The following individuals signed the argument in support of Initiative 732 in the State of Washington's official voter guide:

  • Dr. Terry Bergeson, Washington Superintendent of Public Instruction
  • Karen Mikolasy, Washington Teacher of the Year (1999)
  • Nicole McGowan, Citizens for Quality Educators and local PTA co-chair
  • Lee Ann Prielipp, President, English Teacher and Washington Education Association
  • Glenn Gorton, President, Public School Employees of Washington

Opposition

Arguments against

These arguments in opposition appeared in the official State of Washington Voter Guide:[5]

I-732 IS DIVISIVE AND THREATENS VALUABLE STATE PROGRAMS

I-732 adds no state revenue-it only consumes more of existing resources. I-732 can only have two consequences: the legislature must either drastically cut other state programs or lift the state's "spending lid." I-732 pits school employee pay against roads and transportation, children's needs, seniors, law enforcement, crime prevention, parks and other legitimate needs. Citizens must unite to come up with a funding strategy that addresses all of the state's needs. ·

I-732 IS ALSO UNFAIR

School employees aren't the only public employees with pay inequities. What about state foresters whose work adds trust fund value to pay for school construction? What about community college staff or university faculty, who also school our kids? What about transportation engineers who design our roads and who are 30% underpaid or Park Rangers underpaid by 22.5%? I-732 excludes 80,000 deserving public employees!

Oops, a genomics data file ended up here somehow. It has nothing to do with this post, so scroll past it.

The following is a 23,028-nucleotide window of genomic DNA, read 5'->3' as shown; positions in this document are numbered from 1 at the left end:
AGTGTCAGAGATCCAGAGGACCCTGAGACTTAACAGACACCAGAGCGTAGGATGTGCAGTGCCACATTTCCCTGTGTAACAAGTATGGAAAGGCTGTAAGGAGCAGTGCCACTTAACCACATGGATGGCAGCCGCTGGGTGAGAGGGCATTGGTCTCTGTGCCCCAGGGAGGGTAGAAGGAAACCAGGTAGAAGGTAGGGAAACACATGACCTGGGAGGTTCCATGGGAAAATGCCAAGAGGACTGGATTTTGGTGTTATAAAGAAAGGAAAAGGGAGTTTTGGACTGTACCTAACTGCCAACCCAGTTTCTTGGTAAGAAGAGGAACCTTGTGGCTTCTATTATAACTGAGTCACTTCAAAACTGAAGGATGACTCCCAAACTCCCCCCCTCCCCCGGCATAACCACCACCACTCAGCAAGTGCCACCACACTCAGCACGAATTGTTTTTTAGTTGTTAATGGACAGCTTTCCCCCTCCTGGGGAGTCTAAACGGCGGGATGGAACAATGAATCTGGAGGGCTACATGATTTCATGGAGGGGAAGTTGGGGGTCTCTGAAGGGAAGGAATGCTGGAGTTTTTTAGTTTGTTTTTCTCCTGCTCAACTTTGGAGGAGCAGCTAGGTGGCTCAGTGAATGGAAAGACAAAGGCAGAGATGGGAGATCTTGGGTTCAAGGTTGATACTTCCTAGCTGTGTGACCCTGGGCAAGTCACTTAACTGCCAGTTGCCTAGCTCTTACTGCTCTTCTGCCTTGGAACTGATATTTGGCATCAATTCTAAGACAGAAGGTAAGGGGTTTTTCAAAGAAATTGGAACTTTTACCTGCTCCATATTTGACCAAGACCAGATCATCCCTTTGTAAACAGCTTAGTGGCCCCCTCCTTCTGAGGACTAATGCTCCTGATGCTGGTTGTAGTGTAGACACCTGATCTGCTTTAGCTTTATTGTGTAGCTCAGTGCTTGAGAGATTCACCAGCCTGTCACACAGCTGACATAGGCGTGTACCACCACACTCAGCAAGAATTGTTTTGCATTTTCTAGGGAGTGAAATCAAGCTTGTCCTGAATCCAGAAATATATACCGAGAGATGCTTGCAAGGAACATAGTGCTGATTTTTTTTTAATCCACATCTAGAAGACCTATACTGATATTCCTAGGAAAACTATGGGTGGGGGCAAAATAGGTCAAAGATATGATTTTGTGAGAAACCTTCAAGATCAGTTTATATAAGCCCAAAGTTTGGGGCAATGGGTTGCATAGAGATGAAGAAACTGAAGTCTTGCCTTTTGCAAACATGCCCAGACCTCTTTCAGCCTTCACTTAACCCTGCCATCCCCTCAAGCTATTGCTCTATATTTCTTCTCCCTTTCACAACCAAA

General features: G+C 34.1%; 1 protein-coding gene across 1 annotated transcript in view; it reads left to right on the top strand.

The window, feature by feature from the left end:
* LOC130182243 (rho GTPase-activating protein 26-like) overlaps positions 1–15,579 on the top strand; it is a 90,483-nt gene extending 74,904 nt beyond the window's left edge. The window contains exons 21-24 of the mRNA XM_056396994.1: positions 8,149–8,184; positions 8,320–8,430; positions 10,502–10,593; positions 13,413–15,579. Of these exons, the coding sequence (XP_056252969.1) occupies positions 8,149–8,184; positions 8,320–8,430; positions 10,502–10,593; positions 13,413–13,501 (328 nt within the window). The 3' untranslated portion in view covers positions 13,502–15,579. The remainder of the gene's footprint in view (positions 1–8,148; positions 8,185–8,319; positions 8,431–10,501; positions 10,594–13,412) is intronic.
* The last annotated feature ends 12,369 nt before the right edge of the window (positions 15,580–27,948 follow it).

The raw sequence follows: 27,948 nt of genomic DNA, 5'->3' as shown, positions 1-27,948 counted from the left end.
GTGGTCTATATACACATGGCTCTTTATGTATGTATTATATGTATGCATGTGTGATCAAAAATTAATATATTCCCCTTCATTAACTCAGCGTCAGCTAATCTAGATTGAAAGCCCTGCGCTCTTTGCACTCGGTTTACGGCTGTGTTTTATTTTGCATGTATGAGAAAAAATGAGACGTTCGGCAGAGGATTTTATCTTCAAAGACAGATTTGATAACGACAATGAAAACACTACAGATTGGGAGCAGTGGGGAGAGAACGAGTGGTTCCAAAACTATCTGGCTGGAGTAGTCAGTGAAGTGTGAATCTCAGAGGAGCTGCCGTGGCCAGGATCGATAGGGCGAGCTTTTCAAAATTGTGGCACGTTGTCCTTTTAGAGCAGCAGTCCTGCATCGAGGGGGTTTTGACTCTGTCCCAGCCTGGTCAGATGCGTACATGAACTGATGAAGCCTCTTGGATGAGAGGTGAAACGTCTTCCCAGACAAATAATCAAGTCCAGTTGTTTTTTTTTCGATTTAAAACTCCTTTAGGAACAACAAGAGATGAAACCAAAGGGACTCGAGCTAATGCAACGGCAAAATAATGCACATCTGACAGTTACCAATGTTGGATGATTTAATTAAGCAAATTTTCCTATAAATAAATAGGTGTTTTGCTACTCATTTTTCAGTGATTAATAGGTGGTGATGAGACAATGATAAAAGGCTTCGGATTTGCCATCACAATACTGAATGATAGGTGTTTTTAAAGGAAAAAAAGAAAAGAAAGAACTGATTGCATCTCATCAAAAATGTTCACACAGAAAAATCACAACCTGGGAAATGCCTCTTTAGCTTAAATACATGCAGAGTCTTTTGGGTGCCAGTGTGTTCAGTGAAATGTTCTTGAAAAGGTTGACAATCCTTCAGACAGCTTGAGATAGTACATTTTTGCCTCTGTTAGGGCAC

I-732 COULD HURT SCHOOL EMPLOYEES

Unless the I-601 spending lid is lifted, I-732 could actually hurt all public employees including school employees. Legislators can't pay out what the spending lid won't allow. What school employees get in I-732 pay they might wind up losing in their health benefit funding.

I-732 FUNDS ONE NEED AT THE EXPENSE OF ALL OTHERS

As a labor organization representing 5,000 public employees, it is difficult to oppose gains for any worker. However, I-732 drives a wedge between state-funded programs. It also drives a wedge between state-funded employees. It is divisive and exclusionary. We should be united and work together on behalf of all citizens' needs. If the I-601 spending lid is the problem, then we must face up to it and the legislature must lift it.

Rebuttal of Statement For

Transportation improvements, environmental protection, seniors, crime prevention, parks and at-risk children, should not be underfunded to spend more on education and 1-732 pay raises. Underfunding will happen, unless legislators set aside the state's spending limit imposed years ago by Initiative 601. The limit also disallows spending $1.8 billion in surplus state revenues- for education and 1-732, or for anything else. 1-732 funds one need at the expense of all others. That's wrong.[3]

Opponents

The following individuals signed the argument in opposition of Initiative 713 in the State of Washington's official voter guide:

  • Ike Ikerd, Washington Public Employees Association (WPEA) board member
  • Jim Austin, WPEA board member
  • Yogi Iodice, WPEA treasurer
  • Dick Williams, WPEA board member
  • Earl Kalles, WPEA board member

Path to the ballot

Initiative 732 was filed on March 14, 2000 by Lee Ann Prielipp of Federal Way. 298,722 signatures were collected to qualify it for the ballot. The measure was placed on the ballot as provided for by the state constitution.[6]

See also